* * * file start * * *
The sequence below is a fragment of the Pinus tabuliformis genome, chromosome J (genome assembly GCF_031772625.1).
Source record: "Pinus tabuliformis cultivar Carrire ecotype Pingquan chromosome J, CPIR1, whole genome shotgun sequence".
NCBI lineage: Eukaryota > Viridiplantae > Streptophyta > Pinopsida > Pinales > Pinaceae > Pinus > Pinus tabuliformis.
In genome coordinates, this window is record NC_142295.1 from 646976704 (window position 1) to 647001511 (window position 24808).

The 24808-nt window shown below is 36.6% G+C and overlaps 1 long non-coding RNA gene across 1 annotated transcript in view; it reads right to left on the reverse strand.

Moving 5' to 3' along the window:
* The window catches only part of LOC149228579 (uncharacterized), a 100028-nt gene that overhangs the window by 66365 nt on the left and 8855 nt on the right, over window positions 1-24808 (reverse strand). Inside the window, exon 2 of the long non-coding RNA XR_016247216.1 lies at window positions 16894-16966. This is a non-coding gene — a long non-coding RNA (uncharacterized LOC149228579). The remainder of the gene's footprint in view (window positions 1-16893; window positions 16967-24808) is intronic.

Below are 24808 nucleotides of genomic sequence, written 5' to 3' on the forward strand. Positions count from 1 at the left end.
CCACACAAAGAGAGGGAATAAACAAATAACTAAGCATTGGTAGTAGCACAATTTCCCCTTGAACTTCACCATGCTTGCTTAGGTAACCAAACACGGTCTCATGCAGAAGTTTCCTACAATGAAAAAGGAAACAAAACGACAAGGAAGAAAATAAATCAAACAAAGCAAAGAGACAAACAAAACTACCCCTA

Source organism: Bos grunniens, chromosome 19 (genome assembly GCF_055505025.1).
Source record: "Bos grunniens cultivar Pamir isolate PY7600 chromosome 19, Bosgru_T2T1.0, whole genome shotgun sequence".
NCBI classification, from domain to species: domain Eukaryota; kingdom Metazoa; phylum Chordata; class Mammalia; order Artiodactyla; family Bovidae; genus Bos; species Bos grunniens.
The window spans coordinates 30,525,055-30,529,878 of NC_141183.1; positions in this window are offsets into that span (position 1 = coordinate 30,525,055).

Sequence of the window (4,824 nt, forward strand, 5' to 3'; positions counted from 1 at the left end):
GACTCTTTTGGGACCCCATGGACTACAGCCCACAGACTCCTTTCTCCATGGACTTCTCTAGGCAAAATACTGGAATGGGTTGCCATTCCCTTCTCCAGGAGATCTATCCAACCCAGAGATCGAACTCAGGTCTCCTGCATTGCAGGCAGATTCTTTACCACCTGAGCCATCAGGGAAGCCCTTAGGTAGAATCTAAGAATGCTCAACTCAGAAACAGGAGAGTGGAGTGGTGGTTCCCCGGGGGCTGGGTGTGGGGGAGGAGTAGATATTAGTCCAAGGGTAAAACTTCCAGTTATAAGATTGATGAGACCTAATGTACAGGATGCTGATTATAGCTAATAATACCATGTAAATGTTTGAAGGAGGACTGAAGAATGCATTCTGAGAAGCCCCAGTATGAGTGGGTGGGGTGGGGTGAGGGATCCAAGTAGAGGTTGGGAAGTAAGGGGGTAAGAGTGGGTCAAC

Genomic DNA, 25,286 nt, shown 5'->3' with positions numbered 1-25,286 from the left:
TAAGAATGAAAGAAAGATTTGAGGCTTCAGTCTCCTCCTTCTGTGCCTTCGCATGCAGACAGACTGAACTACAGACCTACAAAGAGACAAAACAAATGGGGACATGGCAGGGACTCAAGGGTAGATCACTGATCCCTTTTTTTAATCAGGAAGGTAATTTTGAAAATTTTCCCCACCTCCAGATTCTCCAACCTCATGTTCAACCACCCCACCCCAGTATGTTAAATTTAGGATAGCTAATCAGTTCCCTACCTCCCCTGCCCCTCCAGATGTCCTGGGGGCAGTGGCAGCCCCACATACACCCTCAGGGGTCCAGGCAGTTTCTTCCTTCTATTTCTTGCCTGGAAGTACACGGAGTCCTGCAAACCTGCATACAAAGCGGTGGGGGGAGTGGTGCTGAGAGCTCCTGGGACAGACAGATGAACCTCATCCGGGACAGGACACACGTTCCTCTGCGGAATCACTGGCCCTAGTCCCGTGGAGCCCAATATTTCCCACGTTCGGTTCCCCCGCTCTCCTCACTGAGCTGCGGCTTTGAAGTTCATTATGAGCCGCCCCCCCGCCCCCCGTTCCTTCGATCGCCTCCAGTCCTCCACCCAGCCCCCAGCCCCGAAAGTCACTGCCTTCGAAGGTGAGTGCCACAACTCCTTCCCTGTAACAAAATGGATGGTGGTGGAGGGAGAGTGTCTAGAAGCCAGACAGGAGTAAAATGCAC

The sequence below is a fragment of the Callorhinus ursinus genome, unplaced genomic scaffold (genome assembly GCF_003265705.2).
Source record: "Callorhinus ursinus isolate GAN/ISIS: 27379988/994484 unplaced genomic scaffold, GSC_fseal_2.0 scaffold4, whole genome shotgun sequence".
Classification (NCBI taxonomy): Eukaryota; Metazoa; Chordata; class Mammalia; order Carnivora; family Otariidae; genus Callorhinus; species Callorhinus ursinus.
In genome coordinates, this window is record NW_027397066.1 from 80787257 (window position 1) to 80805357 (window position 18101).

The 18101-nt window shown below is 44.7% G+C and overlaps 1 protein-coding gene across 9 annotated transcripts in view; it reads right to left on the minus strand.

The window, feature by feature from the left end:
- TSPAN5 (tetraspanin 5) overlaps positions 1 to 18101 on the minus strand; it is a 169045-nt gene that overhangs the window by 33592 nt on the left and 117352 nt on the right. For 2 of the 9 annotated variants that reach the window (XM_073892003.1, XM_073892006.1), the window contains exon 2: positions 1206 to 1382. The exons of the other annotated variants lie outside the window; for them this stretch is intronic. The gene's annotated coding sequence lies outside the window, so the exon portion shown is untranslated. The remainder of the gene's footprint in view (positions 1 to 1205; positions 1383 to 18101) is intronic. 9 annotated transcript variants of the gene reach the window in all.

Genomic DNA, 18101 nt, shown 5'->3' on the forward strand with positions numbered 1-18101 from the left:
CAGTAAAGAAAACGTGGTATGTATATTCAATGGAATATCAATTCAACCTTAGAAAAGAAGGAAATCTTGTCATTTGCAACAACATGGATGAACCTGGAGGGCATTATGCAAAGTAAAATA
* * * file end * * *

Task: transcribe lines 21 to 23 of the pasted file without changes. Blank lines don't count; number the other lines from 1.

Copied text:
In genome coordinates, this window is record NW_027397066.1 from 80787257 (window position 1) to 80805357 (window position 18101).

The 18101-nt window shown below is 44.7% G+C and overlaps 1 protein-coding gene across 9 annotated transcripts in view; it reads right to left on the minus strand.

The window, feature by feature from the left end: